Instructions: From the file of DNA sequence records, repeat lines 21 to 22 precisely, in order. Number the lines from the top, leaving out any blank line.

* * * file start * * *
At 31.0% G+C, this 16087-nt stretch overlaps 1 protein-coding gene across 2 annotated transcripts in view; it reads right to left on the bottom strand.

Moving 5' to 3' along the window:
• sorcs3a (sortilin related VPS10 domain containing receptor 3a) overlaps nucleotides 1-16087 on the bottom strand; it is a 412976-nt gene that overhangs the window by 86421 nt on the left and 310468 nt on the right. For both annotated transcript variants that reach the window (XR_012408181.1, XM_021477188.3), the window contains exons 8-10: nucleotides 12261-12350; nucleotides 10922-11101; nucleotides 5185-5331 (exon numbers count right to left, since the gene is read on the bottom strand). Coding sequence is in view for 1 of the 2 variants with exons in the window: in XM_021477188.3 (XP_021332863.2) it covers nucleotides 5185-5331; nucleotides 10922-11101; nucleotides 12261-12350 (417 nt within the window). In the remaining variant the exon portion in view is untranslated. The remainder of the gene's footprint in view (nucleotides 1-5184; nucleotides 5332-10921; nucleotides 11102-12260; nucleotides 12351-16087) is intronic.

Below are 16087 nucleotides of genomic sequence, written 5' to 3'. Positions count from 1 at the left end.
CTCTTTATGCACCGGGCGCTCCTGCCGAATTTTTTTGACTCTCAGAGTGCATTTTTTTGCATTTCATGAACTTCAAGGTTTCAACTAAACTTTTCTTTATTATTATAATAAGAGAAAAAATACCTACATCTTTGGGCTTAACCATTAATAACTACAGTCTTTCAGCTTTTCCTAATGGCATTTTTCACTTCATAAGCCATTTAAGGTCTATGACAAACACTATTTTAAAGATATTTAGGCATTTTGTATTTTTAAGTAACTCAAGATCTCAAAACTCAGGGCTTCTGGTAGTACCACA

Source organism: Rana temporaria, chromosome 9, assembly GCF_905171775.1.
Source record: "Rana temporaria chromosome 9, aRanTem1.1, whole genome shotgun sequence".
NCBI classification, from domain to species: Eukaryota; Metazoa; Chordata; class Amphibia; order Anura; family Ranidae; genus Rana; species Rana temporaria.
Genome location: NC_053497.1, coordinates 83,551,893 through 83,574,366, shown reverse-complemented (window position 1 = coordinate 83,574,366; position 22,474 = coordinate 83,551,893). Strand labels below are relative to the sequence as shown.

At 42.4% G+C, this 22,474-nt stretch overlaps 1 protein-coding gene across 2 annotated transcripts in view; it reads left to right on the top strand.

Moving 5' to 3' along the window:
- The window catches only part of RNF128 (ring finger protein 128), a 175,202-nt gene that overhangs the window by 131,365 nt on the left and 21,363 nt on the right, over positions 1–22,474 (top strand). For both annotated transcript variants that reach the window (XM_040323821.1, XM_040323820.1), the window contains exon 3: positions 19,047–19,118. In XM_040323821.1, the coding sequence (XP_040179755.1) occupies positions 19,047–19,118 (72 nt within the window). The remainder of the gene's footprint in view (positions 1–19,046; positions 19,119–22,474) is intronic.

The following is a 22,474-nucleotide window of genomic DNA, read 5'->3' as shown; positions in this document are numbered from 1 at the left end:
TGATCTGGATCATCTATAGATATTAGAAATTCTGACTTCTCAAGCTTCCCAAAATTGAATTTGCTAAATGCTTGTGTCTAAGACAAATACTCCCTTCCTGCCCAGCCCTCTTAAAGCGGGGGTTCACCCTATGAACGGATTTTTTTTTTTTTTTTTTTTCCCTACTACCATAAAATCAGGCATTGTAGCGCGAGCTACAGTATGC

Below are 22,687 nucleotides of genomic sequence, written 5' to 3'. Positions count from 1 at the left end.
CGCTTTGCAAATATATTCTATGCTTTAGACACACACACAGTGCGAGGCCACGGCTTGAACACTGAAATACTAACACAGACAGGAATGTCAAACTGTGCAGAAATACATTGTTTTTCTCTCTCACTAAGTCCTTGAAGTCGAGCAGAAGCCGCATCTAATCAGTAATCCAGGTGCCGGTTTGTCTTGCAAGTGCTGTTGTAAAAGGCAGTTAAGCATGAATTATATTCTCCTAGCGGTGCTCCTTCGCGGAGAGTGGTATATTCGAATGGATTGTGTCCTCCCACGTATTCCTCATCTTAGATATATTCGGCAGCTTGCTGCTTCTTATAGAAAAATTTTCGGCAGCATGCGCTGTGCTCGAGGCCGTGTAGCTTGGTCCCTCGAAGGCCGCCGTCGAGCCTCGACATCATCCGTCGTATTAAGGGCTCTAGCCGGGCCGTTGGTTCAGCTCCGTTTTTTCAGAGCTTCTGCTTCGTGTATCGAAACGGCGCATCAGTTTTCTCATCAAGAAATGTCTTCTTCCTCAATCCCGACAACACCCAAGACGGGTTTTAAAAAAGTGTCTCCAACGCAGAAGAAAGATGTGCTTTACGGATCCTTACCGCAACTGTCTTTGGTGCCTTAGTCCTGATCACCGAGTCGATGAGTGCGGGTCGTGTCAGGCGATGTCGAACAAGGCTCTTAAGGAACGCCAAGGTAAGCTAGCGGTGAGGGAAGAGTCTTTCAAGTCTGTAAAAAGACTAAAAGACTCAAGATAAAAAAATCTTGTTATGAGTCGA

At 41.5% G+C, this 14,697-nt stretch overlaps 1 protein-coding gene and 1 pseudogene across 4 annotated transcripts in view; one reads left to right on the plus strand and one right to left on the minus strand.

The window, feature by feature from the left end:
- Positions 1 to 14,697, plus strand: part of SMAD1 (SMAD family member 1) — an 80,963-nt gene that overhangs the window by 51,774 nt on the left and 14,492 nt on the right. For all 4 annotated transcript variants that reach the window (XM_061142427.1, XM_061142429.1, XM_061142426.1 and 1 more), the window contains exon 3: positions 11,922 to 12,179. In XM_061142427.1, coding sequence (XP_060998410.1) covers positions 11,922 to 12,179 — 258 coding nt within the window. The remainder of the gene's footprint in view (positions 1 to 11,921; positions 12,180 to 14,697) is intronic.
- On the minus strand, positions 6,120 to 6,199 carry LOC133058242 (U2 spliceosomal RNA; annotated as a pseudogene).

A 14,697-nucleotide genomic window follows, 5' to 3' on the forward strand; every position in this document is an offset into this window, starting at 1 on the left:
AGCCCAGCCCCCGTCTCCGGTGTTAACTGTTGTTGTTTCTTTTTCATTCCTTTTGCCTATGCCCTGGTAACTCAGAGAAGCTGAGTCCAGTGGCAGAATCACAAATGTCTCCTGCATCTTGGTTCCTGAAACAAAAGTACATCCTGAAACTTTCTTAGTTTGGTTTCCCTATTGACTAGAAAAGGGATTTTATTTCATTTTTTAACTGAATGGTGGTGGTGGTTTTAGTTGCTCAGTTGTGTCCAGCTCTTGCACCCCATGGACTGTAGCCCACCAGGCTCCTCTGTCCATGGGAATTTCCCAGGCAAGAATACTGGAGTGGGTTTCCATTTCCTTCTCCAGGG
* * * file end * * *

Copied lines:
A 14,697-nucleotide genomic window follows, 5' to 3' on the forward strand; every position in this document is an offset into this window, starting at 1 on the left:
AGCCCAGCCCCCGTCTCCGGTGTTAACTGTTGTTGTTTCTTTTTCATTCCTTTTGCCTATGCCCTGGTAACTCAGAGAAGCTGAGTCCAGTGGCAGAATCACAAATGTCTCCTGCATCTTGGTTCCTGAAACAAAAGTACATCCTGAAACTTTCTTAGTTTGGTTTCCCTATTGACTAGAAAAGGGATTTTATTTCATTTTTTAACTGAATGGTGGTGGTGGTTTTAGTTGCTCAGTTGTGTCCAGCTCTTGCACCCCATGGACTGTAGCCCACCAGGCTCCTCTGTCCATGGGAATTTCCCAGGCAAGAATACTGGAGTGGGTTTCCATTTCCTTCTCCAGGG